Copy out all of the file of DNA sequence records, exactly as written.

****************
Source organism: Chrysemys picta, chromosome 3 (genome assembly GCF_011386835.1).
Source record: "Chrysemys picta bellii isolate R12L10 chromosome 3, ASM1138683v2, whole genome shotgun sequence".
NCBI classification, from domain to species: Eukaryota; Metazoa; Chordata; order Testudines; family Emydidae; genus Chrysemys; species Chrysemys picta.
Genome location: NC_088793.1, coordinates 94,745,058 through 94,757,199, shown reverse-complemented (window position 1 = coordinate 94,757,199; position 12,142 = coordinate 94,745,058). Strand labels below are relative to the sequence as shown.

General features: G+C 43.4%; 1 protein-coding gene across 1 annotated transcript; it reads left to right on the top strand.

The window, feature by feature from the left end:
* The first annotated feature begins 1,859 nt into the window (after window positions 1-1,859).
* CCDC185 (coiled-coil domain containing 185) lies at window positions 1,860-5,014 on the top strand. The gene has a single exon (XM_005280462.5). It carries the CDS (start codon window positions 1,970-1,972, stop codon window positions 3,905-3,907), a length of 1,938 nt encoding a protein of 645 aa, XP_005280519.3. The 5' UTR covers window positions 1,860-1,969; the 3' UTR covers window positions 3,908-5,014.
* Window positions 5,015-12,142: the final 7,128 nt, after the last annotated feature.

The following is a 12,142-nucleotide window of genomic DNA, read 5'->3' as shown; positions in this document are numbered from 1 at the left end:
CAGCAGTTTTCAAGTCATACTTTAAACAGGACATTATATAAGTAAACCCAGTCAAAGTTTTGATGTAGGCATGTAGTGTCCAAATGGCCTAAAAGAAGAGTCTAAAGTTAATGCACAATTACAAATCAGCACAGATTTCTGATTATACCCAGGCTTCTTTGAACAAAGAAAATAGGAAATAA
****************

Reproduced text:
Source organism: Chrysemys picta, chromosome 3 (genome assembly GCF_011386835.1).
Source record: "Chrysemys picta bellii isolate R12L10 chromosome 3, ASM1138683v2, whole genome shotgun sequence".
NCBI classification, from domain to species: Eukaryota; Metazoa; Chordata; order Testudines; family Emydidae; genus Chrysemys; species Chrysemys picta.
Genome location: NC_088793.1, coordinates 94,745,058 through 94,757,199, shown reverse-complemented (window position 1 = coordinate 94,757,199; position 12,142 = coordinate 94,745,058). Strand labels below are relative to the sequence as shown.

General features: G+C 43.4%; 1 protein-coding gene across 1 annotated transcript; it reads left to right on the top strand.

The window, feature by feature from the left end:
* The first annotated feature begins 1,859 nt into the window (after window positions 1-1,859).
* CCDC185 (coiled-coil domain containing 185) lies at window positions 1,860-5,014 on the top strand. The gene has a single exon (XM_005280462.5). It carries the CDS (start codon window positions 1,970-1,972, stop codon window positions 3,905-3,907), a length of 1,938 nt encoding a protein of 645 aa, XP_005280519.3. The 5' UTR covers window positions 1,860-1,969; the 3' UTR covers window positions 3,908-5,014.
* Window positions 5,015-12,142: the final 7,128 nt, after the last annotated feature.

The following is a 12,142-nucleotide window of genomic DNA, read 5'->3' as shown; positions in this document are numbered from 1 at the left end:
CAGCAGTTTTCAAGTCATACTTTAAACAGGACATTATATAAGTAAACCCAGTCAAAGTTTTGATGTAGGCATGTAGTGTCCAAATGGCCTAAAAGAAGAGTCTAAAGTTAATGCACAATTACAAATCAGCACAGATTTCTGATTATACCCAGGCTTCTTTGAACAAAGAAAATAGGAAATAA